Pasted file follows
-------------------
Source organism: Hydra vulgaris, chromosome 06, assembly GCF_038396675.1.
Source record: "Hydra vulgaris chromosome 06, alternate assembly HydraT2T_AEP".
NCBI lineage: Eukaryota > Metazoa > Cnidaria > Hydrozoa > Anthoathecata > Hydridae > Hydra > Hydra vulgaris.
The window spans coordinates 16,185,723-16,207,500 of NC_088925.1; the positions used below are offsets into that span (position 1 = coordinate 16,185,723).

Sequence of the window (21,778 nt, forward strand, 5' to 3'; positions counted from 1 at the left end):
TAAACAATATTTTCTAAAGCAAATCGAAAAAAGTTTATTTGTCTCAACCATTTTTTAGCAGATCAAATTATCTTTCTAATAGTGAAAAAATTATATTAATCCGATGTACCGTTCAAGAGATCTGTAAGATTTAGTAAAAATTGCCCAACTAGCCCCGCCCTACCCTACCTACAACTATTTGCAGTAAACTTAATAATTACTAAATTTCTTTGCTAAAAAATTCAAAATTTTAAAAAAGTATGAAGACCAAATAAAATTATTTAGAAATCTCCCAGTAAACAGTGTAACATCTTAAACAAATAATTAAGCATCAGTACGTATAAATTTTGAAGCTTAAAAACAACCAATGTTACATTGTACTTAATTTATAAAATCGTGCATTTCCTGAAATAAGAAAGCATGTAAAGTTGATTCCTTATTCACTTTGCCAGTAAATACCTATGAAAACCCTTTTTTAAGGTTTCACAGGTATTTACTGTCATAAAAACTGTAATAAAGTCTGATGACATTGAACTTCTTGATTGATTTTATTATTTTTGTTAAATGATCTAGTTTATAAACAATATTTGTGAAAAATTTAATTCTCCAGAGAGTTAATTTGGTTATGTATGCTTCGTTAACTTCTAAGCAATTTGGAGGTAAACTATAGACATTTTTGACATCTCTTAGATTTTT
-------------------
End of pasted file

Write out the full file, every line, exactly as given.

Source organism: Hydra vulgaris, chromosome 06, assembly GCF_038396675.1.
Source record: "Hydra vulgaris chromosome 06, alternate assembly HydraT2T_AEP".
NCBI lineage: Eukaryota > Metazoa > Cnidaria > Hydrozoa > Anthoathecata > Hydridae > Hydra > Hydra vulgaris.
The window spans coordinates 16,185,723-16,207,500 of NC_088925.1; the positions used below are offsets into that span (position 1 = coordinate 16,185,723).

Sequence of the window (21,778 nt, forward strand, 5' to 3'; positions counted from 1 at the left end):
TAAACAATATTTTCTAAAGCAAATCGAAAAAAGTTTATTTGTCTCAACCATTTTTTAGCAGATCAAATTATCTTTCTAATAGTGAAAAAATTATATTAATCCGATGTACCGTTCAAGAGATCTGTAAGATTTAGTAAAAATTGCCCAACTAGCCCCGCCCTACCCTACCTACAACTATTTGCAGTAAACTTAATAATTACTAAATTTCTTTGCTAAAAAATTCAAAATTTTAAAAAAGTATGAAGACCAAATAAAATTATTTAGAAATCTCCCAGTAAACAGTGTAACATCTTAAACAAATAATTAAGCATCAGTACGTATAAATTTTGAAGCTTAAAAACAACCAATGTTACATTGTACTTAATTTATAAAATCGTGCATTTCCTGAAATAAGAAAGCATGTAAAGTTGATTCCTTATTCACTTTGCCAGTAAATACCTATGAAAACCCTTTTTTAAGGTTTCACAGGTATTTACTGTCATAAAAACTGTAATAAAGTCTGATGACATTGAACTTCTTGATTGATTTTATTATTTTTGTTAAATGATCTAGTTTATAAACAATATTTGTGAAAAATTTAATTCTCCAGAGAGTTAATTTGGTTATGTATGCTTCGTTAACTTCTAAGCAATTTGGAGGTAAACTATAGACATTTTTGACATCTCTTAGATTTTT